Jeremy Grantham, a market investor who is credited with predicting the 2000 and 2008 downturns, said that other investors should get used to more lackluster returns in the stock market in the next 20 years. Grantham says that the poor returns will “break a lot of hearts.”
Grantham told CNBC on Thursday that after a century of handsome gains investors should get inured to lackluster returns in the stock market for the next two decades, according to Market Watch. “In the last 100 years, we’re used to delivering perhaps 6%,” but the United States’ market will be delivering real returns of about 2% or 3% on average over next 20 years,” the value investor and co-founder of Boston-based asset manager GMO told CNBC in a rare interview. This is not great news for those who have a lot of faith in the current economy.
Over the past five years, the S&P 500 index has produced a compound annual growth rate of 8.1%, the Dow Jones Industrial Average has boasted a CAGR of 9.1%, while the Nasdaq Composite Index has registered a compound return of 11.4% over the same period, according to FactSet data. –Market Watch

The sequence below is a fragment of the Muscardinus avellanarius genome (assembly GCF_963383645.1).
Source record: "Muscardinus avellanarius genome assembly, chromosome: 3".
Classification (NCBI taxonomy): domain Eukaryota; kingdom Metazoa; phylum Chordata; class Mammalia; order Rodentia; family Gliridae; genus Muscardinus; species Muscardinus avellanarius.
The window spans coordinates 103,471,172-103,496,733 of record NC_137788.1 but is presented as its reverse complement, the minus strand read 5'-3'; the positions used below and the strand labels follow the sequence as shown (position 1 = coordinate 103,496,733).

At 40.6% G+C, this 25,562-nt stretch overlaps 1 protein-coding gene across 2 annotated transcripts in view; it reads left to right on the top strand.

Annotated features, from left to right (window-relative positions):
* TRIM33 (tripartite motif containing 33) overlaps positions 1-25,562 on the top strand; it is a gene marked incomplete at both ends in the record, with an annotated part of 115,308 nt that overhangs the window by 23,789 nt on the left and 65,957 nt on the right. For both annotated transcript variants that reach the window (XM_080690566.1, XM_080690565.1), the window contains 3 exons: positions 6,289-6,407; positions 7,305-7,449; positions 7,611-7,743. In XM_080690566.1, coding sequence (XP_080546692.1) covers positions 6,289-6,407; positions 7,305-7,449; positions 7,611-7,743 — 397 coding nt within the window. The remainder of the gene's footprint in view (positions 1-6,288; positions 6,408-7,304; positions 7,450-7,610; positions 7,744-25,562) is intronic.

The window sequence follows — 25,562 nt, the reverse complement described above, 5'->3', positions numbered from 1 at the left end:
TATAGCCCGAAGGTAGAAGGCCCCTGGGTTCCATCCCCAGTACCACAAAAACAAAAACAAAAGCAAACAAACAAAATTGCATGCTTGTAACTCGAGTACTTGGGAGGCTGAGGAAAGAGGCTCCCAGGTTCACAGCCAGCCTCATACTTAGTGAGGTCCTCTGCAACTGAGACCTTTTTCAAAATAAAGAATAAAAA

In spite of the stock market’s plunge in the latter portion of 2018, Grantham believes his prediction is correct because he views the market as still pricey. “This is not incredibly painful, but it’s going to break a lot of hearts when we’re right,” Grantham was quoted as saying.
Grantham has been predicting a meltdown in stocks since last year. He has even said that not even the recent go-slow reversal by the Federal Reserve on rate increases and the European Central Bank’s decision to roll out a fresh batch of bank stimulus will push stocks significantly higher. “You can’t get blood out of a stone,” he told the network. Other economists have warned that when the economy finally collapses this next time, the central bankers and the government will be unable to save anyone.
“This will be limping along; three steps down, two steps back. It’s not a typical experience,” Grantham, who is famous for calling the last two major bubbles in the market, told CNBC’s Wilfred Frost on Thursday. “I was really hoping there would be a magnificent bubble ending to this, as there had been to the three great recent experiences,” he said. “It doesn’t look like it will and, therefore, you’re going to have a decline of a different nature.”